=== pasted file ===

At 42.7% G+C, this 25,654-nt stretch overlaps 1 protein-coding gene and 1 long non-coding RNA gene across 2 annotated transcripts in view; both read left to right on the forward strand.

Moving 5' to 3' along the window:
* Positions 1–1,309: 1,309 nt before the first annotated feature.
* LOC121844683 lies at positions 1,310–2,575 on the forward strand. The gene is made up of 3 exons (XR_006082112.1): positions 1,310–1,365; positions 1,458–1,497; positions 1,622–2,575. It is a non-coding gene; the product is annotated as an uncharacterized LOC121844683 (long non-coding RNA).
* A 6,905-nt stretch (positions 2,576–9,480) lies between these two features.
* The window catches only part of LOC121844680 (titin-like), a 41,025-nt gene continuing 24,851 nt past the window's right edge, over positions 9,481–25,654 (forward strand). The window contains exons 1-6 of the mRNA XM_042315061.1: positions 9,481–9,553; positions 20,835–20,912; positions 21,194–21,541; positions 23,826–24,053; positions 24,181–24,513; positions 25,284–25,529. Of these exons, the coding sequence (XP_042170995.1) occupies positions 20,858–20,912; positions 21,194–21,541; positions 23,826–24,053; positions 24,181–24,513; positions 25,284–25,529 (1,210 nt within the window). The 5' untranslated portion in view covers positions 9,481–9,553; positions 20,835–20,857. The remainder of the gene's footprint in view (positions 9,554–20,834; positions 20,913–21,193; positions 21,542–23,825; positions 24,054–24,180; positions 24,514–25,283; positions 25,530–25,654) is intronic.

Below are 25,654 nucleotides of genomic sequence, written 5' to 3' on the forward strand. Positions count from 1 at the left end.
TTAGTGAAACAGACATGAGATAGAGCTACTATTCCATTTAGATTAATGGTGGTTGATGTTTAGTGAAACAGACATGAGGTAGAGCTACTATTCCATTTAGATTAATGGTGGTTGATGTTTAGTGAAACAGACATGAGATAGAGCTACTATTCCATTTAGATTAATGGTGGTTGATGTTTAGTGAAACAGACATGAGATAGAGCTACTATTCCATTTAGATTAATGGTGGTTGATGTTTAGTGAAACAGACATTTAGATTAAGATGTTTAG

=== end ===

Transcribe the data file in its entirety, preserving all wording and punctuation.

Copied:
At 42.7% G+C, this 25,654-nt stretch overlaps 1 protein-coding gene and 1 long non-coding RNA gene across 2 annotated transcripts in view; both read left to right on the forward strand.

Moving 5' to 3' along the window:
* Positions 1–1,309: 1,309 nt before the first annotated feature.
* LOC121844683 lies at positions 1,310–2,575 on the forward strand. The gene is made up of 3 exons (XR_006082112.1): positions 1,310–1,365; positions 1,458–1,497; positions 1,622–2,575. It is a non-coding gene; the product is annotated as an uncharacterized LOC121844683 (long non-coding RNA).
* A 6,905-nt stretch (positions 2,576–9,480) lies between these two features.
* The window catches only part of LOC121844680 (titin-like), a 41,025-nt gene continuing 24,851 nt past the window's right edge, over positions 9,481–25,654 (forward strand). The window contains exons 1-6 of the mRNA XM_042315061.1: positions 9,481–9,553; positions 20,835–20,912; positions 21,194–21,541; positions 23,826–24,053; positions 24,181–24,513; positions 25,284–25,529. Of these exons, the coding sequence (XP_042170995.1) occupies positions 20,858–20,912; positions 21,194–21,541; positions 23,826–24,053; positions 24,181–24,513; positions 25,284–25,529 (1,210 nt within the window). The 5' untranslated portion in view covers positions 9,481–9,553; positions 20,835–20,857. The remainder of the gene's footprint in view (positions 9,554–20,834; positions 20,913–21,193; positions 21,542–23,825; positions 24,054–24,180; positions 24,514–25,283; positions 25,530–25,654) is intronic.

Below are 25,654 nucleotides of genomic sequence, written 5' to 3' on the forward strand. Positions count from 1 at the left end.
TTAGTGAAACAGACATGAGATAGAGCTACTATTCCATTTAGATTAATGGTGGTTGATGTTTAGTGAAACAGACATGAGGTAGAGCTACTATTCCATTTAGATTAATGGTGGTTGATGTTTAGTGAAACAGACATGAGATAGAGCTACTATTCCATTTAGATTAATGGTGGTTGATGTTTAGTGAAACAGACATGAGATAGAGCTACTATTCCATTTAGATTAATGGTGGTTGATGTTTAGTGAAACAGACATTTAGATTAAGATGTTTAG